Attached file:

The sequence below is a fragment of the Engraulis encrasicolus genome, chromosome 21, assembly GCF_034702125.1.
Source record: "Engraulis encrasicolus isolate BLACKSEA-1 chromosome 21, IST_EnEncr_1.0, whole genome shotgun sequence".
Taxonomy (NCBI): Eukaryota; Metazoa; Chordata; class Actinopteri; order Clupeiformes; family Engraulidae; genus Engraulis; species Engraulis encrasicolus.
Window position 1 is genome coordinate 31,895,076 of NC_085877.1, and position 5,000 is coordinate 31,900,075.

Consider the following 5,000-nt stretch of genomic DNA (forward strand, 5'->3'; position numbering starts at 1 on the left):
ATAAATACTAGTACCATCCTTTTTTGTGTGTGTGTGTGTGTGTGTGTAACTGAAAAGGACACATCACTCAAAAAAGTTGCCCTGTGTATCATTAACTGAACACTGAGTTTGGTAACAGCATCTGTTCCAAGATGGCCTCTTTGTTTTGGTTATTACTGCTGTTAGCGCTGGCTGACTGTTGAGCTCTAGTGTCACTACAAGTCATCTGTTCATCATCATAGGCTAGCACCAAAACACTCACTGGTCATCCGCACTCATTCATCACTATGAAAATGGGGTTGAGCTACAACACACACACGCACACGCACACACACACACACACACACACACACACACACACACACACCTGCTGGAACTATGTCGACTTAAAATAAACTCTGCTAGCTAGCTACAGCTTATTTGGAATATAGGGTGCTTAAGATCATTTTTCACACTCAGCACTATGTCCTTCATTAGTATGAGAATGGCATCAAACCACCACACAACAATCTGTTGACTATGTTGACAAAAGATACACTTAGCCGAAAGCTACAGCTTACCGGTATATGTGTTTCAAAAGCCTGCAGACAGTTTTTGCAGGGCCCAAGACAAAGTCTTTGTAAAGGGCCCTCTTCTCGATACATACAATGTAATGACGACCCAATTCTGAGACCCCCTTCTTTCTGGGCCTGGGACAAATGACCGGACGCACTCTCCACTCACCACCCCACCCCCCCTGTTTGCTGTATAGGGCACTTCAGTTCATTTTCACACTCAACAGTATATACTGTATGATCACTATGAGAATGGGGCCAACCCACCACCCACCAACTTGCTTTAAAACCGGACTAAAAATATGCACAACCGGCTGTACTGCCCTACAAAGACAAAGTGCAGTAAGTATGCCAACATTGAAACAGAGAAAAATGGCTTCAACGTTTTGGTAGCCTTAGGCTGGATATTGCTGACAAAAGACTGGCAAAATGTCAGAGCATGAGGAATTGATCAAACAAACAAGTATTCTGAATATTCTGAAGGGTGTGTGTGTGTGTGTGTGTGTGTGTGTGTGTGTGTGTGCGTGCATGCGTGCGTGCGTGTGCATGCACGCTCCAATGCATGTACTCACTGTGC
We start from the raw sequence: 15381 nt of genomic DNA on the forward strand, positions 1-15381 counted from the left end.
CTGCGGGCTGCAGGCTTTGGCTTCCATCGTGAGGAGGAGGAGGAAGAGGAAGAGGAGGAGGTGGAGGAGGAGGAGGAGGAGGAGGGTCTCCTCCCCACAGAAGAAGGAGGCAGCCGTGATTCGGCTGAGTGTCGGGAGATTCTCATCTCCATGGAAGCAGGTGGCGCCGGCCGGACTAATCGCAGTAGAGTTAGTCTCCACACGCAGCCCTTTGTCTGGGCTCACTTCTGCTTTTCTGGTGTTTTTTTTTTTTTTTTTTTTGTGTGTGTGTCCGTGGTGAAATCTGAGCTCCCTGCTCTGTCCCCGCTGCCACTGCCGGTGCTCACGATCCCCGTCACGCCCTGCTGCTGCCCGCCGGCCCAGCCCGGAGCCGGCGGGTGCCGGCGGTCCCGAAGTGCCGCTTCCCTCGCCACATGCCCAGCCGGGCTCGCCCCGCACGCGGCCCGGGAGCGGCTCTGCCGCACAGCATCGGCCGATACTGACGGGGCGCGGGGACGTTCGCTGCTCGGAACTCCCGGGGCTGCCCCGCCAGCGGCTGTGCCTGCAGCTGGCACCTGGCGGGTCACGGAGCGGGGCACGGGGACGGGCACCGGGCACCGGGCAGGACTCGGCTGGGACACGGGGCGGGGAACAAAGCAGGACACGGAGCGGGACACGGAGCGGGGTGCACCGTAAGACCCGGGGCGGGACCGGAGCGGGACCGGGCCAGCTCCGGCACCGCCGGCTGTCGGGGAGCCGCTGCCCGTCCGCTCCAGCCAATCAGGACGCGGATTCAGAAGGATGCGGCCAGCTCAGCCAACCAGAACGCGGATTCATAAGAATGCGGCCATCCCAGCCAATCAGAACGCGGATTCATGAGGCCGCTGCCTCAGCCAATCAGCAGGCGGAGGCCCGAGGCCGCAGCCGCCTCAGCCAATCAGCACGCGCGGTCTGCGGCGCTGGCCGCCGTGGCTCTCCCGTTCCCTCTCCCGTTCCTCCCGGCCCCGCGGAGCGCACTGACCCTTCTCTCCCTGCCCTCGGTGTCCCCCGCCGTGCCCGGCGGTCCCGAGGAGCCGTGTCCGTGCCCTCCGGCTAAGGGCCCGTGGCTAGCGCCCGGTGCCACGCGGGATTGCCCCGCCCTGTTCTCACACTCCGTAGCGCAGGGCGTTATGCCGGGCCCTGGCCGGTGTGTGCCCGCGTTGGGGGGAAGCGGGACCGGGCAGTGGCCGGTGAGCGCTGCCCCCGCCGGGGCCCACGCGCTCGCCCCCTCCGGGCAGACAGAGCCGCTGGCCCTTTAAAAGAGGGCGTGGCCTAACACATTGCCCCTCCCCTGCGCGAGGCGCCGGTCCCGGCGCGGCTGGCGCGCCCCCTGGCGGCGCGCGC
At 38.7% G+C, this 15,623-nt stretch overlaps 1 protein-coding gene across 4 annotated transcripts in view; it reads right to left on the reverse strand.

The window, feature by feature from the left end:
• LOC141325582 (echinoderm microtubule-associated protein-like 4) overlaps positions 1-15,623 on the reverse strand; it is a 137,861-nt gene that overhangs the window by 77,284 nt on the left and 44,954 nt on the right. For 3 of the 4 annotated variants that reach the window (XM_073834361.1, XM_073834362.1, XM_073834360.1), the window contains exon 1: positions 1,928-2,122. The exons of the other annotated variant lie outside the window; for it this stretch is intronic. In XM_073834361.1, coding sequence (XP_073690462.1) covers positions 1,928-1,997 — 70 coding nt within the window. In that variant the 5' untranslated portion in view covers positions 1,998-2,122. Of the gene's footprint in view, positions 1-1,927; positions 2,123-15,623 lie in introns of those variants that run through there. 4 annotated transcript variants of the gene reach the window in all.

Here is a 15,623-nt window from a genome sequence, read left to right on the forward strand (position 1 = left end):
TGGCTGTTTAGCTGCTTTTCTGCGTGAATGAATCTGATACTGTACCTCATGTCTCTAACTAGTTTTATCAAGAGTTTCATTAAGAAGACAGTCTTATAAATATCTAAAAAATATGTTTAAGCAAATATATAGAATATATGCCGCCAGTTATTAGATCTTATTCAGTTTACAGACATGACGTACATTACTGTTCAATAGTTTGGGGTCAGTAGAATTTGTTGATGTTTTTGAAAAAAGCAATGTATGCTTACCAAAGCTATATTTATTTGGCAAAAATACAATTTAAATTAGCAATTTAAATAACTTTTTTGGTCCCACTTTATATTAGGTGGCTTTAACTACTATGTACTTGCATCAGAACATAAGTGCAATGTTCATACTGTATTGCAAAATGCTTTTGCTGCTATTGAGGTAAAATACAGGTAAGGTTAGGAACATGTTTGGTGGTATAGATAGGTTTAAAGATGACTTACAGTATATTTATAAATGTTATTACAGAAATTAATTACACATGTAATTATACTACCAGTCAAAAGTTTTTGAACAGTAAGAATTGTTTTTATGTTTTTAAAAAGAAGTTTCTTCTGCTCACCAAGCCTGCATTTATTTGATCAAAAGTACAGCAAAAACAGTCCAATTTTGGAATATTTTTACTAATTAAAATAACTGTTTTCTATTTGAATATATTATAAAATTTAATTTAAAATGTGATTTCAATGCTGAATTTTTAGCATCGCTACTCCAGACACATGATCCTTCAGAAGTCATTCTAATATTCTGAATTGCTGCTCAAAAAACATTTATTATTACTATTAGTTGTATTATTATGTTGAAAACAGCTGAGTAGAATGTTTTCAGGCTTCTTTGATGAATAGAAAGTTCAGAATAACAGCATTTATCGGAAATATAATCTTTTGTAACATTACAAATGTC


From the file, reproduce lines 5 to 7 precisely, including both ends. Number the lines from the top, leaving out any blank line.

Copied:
Consider the following 5,000-nt stretch of genomic DNA (forward strand, 5'->3'; position numbering starts at 1 on the left):
ATAAATACTAGTACCATCCTTTTTTGTGTGTGTGTGTGTGTGTGTGTAACTGAAAAGGACACATCACTCAAAAAAGTTGCCCTGTGTATCATTAACTGAACACTGAGTTTGGTAACAGCATCTGTTCCAAGATGGCCTCTTTGTTTTGGTTATTACTGCTGTTAGCGCTGGCTGACTGTTGAGCTCTAGTGTCACTACAAGTCATCTGTTCATCATCATAGGCTAGCACCAAAACACTCACTGGTCATCCGCACTCATTCATCACTATGAAAATGGGGTTGAGCTACAACACACACACGCACACGCACACACACACACACACACACACACACACACACACACACACCTGCTGGAACTATGTCGACTTAAAATAAACTCTGCTAGCTAGCTACAGCTTATTTGGAATATAGGGTGCTTAAGATCATTTTTCACACTCAGCACTATGTCCTTCATTAGTATGAGAATGGCATCAAACCACCACACAACAATCTGTTGACTATGTTGACAAAAGATACACTTAGCCGAAAGCTACAGCTTACCGGTATATGTGTTTCAAAAGCCTGCAGACAGTTTTTGCAGGGCCCAAGACAAAGTCTTTGTAAAGGGCCCTCTTCTCGATACATACAATGTAATGACGACCCAATTCTGAGACCCCCTTCTTTCTGGGCCTGGGACAAATGACCGGACGCACTCTCCACTCACCACCCCACCCCCCCTGTTTGCTGTATAGGGCACTTCAGTTCATTTTCACACTCAACAGTATATACTGTATGATCACTATGAGAATGGGGCCAACCCACCACCCACCAACTTGCTTTAAAACCGGACTAAAAATATGCACAACCGGCTGTACTGCCCTACAAAGACAAAGTGCAGTAAGTATGCCAACATTGAAACAGAGAAAAATGGCTTCAACGTTTTGGTAGCCTTAGGCTGGATATTGCTGACAAAAGACTGGCAAAATGTCAGAGCATGAGGAATTGATCAAACAAACAAGTATTCTGAATATTCTGAAGGGTGTGTGTGTGTGTGTGTGTGTGTGTGTGTGTGTGTGTGCGTGCATGCGTGCGTGCGTGTGCATGCACGCTCCAATGCATGTACTCACTGTGC
We start from the raw sequence: 15381 nt of genomic DNA on the forward strand, positions 1-15381 counted from the left end.